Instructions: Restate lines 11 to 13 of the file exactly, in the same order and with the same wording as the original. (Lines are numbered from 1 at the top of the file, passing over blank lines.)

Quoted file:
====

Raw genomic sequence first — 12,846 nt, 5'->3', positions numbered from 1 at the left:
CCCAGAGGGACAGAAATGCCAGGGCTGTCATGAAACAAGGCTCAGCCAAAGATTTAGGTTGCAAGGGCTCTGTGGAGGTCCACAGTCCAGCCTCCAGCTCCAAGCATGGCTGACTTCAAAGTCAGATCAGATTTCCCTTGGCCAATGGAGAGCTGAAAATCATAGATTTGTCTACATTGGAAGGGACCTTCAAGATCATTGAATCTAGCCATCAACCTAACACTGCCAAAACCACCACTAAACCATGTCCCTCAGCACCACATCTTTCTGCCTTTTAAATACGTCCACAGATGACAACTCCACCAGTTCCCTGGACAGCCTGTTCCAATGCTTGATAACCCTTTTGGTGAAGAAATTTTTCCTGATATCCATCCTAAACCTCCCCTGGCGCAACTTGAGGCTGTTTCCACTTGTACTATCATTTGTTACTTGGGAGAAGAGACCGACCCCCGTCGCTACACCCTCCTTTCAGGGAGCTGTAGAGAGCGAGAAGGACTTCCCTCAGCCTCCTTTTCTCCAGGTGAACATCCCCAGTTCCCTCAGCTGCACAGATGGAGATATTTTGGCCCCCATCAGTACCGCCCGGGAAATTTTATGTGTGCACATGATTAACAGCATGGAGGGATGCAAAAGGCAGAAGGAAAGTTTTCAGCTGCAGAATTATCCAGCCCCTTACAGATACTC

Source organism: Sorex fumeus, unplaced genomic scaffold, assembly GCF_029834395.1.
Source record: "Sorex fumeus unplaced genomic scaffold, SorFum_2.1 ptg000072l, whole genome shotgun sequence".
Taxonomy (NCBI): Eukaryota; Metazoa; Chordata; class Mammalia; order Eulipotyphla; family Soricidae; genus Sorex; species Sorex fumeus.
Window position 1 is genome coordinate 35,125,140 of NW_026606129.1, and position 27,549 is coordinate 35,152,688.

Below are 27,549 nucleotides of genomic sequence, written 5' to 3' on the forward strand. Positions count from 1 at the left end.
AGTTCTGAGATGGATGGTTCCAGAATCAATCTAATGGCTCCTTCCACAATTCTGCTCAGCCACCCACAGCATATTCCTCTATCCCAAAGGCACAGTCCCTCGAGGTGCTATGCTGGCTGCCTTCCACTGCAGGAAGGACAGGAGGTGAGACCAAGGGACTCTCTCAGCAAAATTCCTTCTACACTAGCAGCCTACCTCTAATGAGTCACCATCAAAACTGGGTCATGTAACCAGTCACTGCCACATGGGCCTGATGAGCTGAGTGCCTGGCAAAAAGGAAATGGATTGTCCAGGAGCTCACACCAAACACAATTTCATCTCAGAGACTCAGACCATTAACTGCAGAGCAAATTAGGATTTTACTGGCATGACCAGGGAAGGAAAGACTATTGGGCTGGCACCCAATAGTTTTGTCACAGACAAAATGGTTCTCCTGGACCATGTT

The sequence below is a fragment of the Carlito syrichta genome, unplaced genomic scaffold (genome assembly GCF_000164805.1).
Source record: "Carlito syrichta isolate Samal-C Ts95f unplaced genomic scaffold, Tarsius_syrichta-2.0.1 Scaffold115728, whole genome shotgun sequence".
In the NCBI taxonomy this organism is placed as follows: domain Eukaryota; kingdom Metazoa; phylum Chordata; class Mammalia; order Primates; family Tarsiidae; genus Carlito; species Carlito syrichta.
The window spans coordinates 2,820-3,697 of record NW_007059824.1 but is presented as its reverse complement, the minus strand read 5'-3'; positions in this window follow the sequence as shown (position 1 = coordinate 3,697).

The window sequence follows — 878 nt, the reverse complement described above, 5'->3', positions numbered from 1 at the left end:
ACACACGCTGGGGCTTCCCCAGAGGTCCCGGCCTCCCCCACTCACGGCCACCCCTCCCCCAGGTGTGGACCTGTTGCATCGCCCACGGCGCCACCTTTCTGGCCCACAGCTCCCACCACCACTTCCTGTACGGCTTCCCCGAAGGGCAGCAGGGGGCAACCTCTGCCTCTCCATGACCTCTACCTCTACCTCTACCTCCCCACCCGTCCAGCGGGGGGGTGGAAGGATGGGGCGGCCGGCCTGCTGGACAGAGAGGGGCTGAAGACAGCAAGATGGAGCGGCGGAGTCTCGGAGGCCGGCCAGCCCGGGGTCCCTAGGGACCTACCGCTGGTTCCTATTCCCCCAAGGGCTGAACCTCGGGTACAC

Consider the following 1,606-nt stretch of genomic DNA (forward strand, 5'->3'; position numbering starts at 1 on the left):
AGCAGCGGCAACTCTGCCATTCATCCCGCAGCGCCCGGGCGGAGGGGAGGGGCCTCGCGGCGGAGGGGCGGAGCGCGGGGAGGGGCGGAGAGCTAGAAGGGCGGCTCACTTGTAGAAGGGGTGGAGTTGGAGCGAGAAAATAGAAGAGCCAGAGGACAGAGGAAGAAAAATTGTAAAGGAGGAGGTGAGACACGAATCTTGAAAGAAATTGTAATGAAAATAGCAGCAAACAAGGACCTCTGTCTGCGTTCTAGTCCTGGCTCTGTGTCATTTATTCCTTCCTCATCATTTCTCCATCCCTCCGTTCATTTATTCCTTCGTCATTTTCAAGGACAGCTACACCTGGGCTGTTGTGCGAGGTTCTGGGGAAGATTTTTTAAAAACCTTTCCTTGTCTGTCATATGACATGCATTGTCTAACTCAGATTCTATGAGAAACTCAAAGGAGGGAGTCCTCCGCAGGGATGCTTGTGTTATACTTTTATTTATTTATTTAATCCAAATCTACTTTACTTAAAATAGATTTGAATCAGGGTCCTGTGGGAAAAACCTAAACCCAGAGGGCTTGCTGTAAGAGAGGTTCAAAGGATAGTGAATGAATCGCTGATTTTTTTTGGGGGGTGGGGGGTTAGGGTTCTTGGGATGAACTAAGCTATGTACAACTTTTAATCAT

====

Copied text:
In the NCBI taxonomy this organism is placed as follows: domain Eukaryota; kingdom Metazoa; phylum Chordata; class Mammalia; order Primates; family Tarsiidae; genus Carlito; species Carlito syrichta.
The window spans coordinates 2,820-3,697 of record NW_007059824.1 but is presented as its reverse complement, the minus strand read 5'-3'; positions in this window follow the sequence as shown (position 1 = coordinate 3,697).

The window sequence follows — 878 nt, the reverse complement described above, 5'->3', positions numbered from 1 at the left end: